626 Flatbush Avenue, which topped out at 23 stories last month, had the final lawsuit against it dismissed this Tuesday as a judge ruled that developer Hudson Companies did not lie during its environmental review process by claiming that there was no public controversy relating to the project. Though the legal definition of "public controversy" may differ from the way we understand it, it would be impossible to argue that there has not been controversy surrounding the project, as the neighborhood of Prospect-Lefferts Gardens has been united in its hatred of the Marvel Architects-designed tower since the it was announced, with activists decrying the project for blocking park views, being far bigger than any of the surrounding buildings, and ushering in a seemingly inevitable wave of gentrification that would push out longtime residents. (While the tower is going to be 20 percent affordable, it's the 203 unaffordable units that have people worried.) However, as Aaron Cantu explains in an excellent longform piece on Truthout, those residents have ended up more divided than united, with anti-gentrification groups like Movement to Protect the People (MTOPP) waging war against the local Community Board 9 for being complicit in what they say are racist city planning practices.
Both sides want Prospect-Lefferts Gardens downzoned to prevent future towers like 626 Flatbush (which was built as-of-right), but while the Community Board has supported the upzoning of Empire Boulevard in exchange for other development restrictions, MTOPP demands caveat-free downzoning similar to what happened in the mostly white Prospect Park-adjacent neighborhoods of Boerum Hill and Carroll Gardens. "We are the densest populated area in Brooklyn and the second most affordable," MTOPP founder Alicia Boyd told Truthout. "We don't need or want more people. We don't need the creation of affordable housing."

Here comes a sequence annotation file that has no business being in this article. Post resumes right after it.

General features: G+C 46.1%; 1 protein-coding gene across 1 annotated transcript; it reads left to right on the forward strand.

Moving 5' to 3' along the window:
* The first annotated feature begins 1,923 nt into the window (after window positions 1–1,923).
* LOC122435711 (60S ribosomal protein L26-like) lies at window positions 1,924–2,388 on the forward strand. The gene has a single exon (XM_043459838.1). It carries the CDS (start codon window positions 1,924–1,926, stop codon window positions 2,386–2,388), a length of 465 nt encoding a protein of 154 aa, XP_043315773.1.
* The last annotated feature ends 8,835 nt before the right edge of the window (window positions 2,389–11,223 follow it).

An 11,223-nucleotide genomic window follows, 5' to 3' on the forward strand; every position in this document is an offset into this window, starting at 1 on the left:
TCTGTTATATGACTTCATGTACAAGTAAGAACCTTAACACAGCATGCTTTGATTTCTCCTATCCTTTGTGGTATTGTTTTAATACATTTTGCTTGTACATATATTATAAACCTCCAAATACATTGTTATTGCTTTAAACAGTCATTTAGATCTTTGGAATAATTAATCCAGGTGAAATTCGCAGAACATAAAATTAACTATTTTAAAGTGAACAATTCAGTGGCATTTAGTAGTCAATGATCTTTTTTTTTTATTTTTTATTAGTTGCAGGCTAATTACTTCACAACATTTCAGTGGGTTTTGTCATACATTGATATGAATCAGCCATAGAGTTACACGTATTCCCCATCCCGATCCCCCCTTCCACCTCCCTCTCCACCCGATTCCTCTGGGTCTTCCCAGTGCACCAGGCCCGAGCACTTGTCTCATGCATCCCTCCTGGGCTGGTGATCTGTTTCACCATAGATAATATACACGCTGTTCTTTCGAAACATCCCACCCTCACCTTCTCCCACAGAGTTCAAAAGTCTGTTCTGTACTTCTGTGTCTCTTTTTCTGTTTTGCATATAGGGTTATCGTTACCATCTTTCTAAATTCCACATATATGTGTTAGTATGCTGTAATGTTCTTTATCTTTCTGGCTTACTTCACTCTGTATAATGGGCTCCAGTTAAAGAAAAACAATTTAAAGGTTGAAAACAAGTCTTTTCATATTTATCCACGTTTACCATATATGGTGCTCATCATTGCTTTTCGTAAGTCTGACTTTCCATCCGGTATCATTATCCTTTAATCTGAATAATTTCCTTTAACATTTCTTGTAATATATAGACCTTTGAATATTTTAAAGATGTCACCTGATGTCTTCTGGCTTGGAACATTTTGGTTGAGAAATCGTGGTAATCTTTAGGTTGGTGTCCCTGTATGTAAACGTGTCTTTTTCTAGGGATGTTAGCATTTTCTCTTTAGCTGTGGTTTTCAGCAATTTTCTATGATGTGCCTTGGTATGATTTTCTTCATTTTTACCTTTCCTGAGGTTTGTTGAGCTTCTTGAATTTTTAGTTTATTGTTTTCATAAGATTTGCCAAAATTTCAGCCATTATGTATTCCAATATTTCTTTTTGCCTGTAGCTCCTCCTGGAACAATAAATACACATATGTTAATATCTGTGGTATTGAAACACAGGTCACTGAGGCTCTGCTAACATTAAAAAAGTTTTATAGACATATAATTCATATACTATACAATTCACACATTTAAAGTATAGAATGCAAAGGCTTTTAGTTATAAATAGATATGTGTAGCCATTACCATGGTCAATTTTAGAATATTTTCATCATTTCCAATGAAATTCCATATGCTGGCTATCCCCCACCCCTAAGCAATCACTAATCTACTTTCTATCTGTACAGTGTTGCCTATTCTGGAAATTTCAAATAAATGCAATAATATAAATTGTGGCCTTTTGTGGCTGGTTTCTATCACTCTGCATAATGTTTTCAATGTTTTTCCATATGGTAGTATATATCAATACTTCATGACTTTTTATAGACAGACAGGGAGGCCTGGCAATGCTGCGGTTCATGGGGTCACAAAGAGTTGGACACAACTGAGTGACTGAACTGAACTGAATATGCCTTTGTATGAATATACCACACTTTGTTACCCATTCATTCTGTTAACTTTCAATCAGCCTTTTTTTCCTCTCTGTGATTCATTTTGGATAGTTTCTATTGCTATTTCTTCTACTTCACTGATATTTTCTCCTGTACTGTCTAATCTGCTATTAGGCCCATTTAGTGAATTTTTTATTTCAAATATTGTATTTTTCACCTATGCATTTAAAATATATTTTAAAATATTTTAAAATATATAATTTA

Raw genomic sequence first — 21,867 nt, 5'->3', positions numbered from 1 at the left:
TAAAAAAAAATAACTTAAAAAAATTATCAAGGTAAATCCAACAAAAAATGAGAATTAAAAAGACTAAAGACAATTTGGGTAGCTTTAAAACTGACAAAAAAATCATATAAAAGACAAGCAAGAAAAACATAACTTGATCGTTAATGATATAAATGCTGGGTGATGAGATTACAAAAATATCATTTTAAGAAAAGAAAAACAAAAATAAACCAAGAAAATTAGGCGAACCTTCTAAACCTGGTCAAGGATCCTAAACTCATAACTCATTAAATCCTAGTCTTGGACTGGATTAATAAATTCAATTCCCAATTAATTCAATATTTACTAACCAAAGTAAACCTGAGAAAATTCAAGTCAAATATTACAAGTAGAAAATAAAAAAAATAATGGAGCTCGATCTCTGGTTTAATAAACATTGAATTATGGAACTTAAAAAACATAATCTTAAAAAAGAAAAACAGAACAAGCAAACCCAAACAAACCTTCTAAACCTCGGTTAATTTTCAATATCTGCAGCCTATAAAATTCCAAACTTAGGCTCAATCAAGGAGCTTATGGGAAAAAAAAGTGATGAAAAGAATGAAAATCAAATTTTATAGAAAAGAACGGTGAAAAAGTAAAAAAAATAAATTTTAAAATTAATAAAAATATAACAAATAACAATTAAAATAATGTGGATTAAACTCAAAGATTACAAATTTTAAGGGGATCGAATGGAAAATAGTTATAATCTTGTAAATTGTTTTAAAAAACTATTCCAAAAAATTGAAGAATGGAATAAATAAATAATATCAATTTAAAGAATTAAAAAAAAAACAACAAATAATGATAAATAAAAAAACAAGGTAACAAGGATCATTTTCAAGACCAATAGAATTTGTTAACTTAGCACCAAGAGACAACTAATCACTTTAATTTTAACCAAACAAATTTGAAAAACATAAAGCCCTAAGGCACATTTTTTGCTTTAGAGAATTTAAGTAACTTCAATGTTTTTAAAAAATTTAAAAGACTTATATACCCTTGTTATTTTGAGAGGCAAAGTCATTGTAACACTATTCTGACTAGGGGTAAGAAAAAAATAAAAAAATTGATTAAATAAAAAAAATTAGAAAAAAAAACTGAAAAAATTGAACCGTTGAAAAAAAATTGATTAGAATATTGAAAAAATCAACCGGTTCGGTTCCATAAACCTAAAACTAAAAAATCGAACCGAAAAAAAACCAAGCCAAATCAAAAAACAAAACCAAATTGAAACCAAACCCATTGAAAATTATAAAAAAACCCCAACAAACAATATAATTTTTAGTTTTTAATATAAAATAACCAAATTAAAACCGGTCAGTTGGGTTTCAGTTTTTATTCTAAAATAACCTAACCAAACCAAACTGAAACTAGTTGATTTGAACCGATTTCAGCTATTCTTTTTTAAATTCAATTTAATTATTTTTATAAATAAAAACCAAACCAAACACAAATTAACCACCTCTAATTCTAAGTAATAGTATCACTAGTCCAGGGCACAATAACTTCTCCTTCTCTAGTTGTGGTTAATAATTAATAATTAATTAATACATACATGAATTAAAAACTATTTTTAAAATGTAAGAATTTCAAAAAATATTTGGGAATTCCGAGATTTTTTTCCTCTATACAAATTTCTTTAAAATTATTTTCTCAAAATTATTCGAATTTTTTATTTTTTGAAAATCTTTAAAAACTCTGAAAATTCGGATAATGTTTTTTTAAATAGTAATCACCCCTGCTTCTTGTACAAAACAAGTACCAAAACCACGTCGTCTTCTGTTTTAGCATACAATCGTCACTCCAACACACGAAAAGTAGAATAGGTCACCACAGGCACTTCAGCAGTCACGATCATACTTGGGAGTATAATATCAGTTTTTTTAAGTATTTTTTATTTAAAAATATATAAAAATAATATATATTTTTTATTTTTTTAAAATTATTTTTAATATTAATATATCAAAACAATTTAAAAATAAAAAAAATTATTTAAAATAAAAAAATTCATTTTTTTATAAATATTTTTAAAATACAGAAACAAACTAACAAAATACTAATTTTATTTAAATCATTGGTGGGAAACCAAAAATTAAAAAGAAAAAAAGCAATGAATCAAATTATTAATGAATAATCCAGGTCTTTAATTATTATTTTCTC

Cantu's piece, in addition to being by far the most comprehensive look at this controversy so far, also provides a glimpse at the dark side of the affordable housing measures put forth by Mayor Bill de Blasio earlier this week—that rezoning downtrodden neighborhoods to allow for more development, and more subsidized units, will only end up pushing out the people who could previously afford to live there. "As gentrification in New York comes increasingly under the guise of affordable housing," Cantu writes, "the battle lines are also becoming less pronounced, and anti-gentrification advocates don't always find themselves issuing the same calls to action." CB9 and MTOPP are both fighting the same losing battle, and in the end it may just be a question of which approach will lose the least.
· "Progressive" Gentrification: One Community's Struggle Against Affordable Housing [Truthout]
· Hudson Cos. triumphs in court battle with Prospect Lefferts residents [TRD]
· 626 Flatbush Avenue coverage [Curbed]
· Community Board 9 coverage [Curbed]
Photo by Tectonic